Reference > Brewer’s Dictionary > Letters

 Letters.Letters Missive. 
CONTENTS · BIBLIOGRAPHIC RECORD
E. Cobham Brewer 1810–1897. Dictionary of Phrase and Fable. 1898.
 
Letters
 
expletive, and marks on letters.   1
        In French there are two letters expletive—l and t. The former, called ‘l ephelcystic,’ is placed before on if the preceding word ends with a vowel, as si-l-on. The latter is called “t euphonistic,” and is used in interrogative sentences between the third person singular of verbs ending with a vowel, and a pronoun beginning with a vowel, as gelle-t-il? a-t-elle?
        The chief accents are the grave (), acute () and circumflex (~).
        Two dots over the latter of two vowels (called diœresis), signify that each vowel is to be sounded, as Aët’ius (4 syl.).
        A hyphen between two or more nouns or syllables denotes that they form a compound word, as mother-in-law. The hyphen in French is called a “trait d’union,” as irai-je.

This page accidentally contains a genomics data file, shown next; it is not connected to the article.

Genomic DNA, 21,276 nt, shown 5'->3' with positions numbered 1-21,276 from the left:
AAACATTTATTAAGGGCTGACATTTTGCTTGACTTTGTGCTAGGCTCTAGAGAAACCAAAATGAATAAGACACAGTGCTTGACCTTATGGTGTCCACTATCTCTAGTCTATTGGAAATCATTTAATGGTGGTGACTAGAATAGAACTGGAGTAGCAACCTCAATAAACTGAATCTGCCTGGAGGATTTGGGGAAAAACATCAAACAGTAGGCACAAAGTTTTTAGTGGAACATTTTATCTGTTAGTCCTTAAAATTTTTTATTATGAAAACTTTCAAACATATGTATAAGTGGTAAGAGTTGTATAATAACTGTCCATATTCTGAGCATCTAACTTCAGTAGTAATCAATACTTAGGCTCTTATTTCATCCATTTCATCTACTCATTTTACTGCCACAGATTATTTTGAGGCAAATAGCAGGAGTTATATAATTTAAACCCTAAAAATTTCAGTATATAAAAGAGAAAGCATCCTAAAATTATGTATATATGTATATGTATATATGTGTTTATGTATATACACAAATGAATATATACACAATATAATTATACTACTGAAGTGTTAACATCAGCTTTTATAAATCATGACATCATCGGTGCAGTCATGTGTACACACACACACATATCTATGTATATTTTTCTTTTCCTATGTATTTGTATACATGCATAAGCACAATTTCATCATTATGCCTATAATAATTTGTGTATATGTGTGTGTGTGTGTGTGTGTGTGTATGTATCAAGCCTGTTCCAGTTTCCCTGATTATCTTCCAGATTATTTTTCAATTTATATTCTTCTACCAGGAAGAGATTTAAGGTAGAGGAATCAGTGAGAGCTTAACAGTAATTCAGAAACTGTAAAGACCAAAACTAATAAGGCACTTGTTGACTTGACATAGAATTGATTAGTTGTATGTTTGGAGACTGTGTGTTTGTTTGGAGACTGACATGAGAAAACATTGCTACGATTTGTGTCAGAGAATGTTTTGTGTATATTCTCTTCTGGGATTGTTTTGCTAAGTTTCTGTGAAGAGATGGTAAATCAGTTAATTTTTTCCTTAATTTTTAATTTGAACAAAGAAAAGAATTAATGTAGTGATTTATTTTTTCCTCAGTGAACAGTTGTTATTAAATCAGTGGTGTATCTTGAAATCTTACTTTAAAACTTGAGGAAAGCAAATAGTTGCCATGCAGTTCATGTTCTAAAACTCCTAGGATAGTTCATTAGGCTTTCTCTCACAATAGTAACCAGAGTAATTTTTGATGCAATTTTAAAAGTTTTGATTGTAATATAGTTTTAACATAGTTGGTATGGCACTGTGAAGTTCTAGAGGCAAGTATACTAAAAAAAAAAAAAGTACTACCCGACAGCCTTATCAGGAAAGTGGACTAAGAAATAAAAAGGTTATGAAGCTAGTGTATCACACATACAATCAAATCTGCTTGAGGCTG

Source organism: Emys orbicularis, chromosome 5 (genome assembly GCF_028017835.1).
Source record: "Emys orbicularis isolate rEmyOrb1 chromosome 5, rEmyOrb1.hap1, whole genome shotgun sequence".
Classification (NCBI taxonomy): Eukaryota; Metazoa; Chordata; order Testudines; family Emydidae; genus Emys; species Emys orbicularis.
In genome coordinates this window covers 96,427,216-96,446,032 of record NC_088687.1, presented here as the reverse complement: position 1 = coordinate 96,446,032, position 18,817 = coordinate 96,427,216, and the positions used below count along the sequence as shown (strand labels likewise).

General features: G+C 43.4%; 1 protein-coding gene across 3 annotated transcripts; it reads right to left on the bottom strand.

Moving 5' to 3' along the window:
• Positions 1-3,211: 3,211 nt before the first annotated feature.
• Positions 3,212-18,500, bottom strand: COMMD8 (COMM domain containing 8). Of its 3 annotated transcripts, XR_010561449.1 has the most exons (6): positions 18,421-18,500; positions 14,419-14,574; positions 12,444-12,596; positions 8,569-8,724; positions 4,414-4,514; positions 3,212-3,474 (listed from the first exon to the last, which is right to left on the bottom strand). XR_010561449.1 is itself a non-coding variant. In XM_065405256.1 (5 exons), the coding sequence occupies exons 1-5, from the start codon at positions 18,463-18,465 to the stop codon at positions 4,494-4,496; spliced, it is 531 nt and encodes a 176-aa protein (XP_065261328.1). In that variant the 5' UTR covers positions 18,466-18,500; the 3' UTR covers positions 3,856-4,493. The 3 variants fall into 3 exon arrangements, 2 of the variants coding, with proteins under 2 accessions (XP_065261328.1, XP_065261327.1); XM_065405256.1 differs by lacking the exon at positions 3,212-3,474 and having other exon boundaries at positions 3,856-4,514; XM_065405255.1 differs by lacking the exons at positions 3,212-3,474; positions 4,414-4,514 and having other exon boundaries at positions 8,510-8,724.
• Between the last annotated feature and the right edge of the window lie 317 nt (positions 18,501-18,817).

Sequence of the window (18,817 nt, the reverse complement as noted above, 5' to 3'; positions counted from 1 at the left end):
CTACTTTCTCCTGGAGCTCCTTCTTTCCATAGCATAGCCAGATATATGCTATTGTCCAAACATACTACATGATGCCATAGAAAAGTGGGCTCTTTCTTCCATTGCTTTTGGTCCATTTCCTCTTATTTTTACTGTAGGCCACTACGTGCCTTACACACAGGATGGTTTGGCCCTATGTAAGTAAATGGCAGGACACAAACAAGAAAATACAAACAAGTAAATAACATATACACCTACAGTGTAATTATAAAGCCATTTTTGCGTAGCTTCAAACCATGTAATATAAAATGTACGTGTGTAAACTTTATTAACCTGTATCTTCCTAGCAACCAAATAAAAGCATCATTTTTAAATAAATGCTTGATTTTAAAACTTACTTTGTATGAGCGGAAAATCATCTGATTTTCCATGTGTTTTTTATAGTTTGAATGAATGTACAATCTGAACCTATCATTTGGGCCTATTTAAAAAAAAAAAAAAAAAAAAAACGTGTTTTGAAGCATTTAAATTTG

In French, the mark (,) under the letter c is called a cedilla, and signifies that the c (which would otherwise be = k) is to be pronounced like s, as ça (sah), and garçon (garson).
        A small comma (‘) over an a, o, or u, in Scandinavian languages, is called an umlau, and a vowel so marked is called an umlaute (3 syl.).
        (\??\ or ∞) over the vowel o in German, is called a zweipunct (2 syl.), and gives the vowel the sound of a French eu, as in peu, etc.; but over the vowel u it gives it the sound of the French u in dût.
 


 Letters.Letters Missive. 

 
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